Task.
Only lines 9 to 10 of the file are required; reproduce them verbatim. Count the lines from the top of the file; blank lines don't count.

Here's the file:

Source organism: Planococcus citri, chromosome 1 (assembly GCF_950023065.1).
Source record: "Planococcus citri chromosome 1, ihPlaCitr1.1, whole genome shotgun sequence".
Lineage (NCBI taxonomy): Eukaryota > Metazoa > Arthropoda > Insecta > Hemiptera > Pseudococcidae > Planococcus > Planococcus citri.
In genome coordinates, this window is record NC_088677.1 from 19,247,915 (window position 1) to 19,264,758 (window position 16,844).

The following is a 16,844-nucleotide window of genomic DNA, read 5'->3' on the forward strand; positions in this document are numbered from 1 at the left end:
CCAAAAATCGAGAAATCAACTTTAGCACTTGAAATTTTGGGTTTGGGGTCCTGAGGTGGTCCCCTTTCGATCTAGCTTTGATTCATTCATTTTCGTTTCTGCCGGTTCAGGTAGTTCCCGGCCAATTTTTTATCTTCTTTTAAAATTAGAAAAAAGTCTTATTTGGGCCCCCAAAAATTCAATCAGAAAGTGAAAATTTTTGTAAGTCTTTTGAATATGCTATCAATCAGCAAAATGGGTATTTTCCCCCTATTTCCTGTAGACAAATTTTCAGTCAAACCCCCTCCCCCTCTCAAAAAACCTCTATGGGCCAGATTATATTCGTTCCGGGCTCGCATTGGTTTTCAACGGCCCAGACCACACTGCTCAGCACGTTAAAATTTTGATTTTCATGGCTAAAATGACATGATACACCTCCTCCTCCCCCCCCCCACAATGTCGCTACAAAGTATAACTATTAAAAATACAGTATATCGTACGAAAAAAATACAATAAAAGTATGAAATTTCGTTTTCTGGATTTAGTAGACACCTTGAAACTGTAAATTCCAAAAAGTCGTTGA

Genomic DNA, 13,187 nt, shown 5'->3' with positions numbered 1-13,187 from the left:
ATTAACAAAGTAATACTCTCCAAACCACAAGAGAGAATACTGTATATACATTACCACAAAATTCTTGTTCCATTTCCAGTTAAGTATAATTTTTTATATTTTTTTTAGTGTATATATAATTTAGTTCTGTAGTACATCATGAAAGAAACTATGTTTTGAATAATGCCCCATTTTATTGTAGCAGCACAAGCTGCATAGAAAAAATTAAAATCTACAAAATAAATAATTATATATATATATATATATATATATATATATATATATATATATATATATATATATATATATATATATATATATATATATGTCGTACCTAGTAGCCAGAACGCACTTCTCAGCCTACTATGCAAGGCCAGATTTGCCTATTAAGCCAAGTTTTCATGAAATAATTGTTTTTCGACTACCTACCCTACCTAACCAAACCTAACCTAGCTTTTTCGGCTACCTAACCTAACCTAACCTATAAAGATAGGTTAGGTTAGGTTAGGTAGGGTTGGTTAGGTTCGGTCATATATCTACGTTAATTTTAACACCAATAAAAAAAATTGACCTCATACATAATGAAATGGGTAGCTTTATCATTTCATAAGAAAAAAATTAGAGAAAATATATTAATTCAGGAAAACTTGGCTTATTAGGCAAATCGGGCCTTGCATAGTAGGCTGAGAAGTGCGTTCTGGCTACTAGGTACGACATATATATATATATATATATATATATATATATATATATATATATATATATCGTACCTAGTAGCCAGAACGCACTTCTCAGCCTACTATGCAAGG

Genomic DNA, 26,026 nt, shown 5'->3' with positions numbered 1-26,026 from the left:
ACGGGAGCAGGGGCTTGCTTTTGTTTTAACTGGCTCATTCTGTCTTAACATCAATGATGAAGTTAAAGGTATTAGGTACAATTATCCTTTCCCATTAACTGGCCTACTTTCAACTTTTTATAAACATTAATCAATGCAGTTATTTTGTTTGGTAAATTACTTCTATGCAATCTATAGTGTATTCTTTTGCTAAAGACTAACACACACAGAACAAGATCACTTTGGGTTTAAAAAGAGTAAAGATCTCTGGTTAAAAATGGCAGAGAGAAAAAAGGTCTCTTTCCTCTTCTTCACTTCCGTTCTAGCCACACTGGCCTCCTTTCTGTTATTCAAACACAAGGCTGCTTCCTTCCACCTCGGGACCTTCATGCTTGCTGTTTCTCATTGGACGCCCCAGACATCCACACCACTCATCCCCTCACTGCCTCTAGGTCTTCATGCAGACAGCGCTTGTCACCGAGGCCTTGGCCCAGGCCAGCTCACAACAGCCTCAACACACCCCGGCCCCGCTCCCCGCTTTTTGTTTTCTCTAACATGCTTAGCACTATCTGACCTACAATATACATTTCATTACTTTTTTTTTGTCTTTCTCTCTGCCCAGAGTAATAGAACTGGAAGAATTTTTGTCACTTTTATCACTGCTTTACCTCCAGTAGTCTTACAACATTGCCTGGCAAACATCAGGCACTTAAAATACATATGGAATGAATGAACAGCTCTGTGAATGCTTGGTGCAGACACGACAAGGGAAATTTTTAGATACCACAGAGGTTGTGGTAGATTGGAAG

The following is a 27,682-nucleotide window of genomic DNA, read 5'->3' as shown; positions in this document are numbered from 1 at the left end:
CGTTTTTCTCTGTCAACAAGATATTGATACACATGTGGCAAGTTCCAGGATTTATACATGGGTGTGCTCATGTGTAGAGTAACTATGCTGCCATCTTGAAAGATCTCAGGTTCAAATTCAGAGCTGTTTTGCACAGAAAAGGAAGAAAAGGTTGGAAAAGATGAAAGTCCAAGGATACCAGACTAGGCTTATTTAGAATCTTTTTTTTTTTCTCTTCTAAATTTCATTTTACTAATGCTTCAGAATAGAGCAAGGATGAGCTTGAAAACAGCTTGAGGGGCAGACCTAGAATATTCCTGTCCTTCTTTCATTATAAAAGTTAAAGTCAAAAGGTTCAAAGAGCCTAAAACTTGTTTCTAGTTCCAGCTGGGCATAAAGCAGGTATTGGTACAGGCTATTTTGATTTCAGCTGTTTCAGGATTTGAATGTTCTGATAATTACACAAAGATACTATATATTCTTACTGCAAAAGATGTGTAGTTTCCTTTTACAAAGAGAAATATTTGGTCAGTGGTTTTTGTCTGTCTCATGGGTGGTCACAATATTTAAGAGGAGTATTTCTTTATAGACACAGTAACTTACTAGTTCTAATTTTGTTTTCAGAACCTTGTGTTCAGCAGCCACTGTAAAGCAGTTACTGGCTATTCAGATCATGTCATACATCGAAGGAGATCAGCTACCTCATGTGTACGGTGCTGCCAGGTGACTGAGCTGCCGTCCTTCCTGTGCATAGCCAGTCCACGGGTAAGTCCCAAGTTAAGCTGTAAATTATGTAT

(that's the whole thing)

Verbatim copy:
Genomic DNA, 26,026 nt, shown 5'->3' with positions numbered 1-26,026 from the left:
ACGGGAGCAGGGGCTTGCTTTTGTTTTAACTGGCTCATTCTGTCTTAACATCAATGATGAAGTTAAAGGTATTAGGTACAATTATCCTTTCCCATTAACTGGCCTACTTTCAACTTTTTATAAACATTAATCAATGCAGTTATTTTGTTTGGTAAATTACTTCTATGCAATCTATAGTGTATTCTTTTGCTAAAGACTAACACACACAGAACAAGATCACTTTGGGTTTAAAAAGAGTAAAGATCTCTGGTTAAAAATGGCAGAGAGAAAAAAGGTCTCTTTCCTCTTCTTCACTTCCGTTCTAGCCACACTGGCCTCCTTTCTGTTATTCAAACACAAGGCTGCTTCCTTCCACCTCGGGACCTTCATGCTTGCTGTTTCTCATTGGACGCCCCAGACATCCACACCACTCATCCCCTCACTGCCTCTAGGTCTTCATGCAGACAGCGCTTGTCACCGAGGCCTTGGCCCAGGCCAGCTCACAACAGCCTCAACACACCCCGGCCCCGCTCCCCGCTTTTTGTTTTCTCTAACATGCTTAGCACTATCTGACCTACAATATACATTTCATTACTTTTTTTTTGTCTTTCTCTCTGCCCAGAGTAATAGAACTGGAAGAATTTTTGTCACTTTTATCACTGCTTTACCTCCAGTAGTCTTACAACATTGCCTGGCAAACATCAGGCACTTAAAATACATATGGAATGAATGAACAGCTCTGTGAATGCTTGGTGCAGACACGACAAGGGAAATTTTTAGATACCACAGAGGTTGTGGTAGATTGGAAG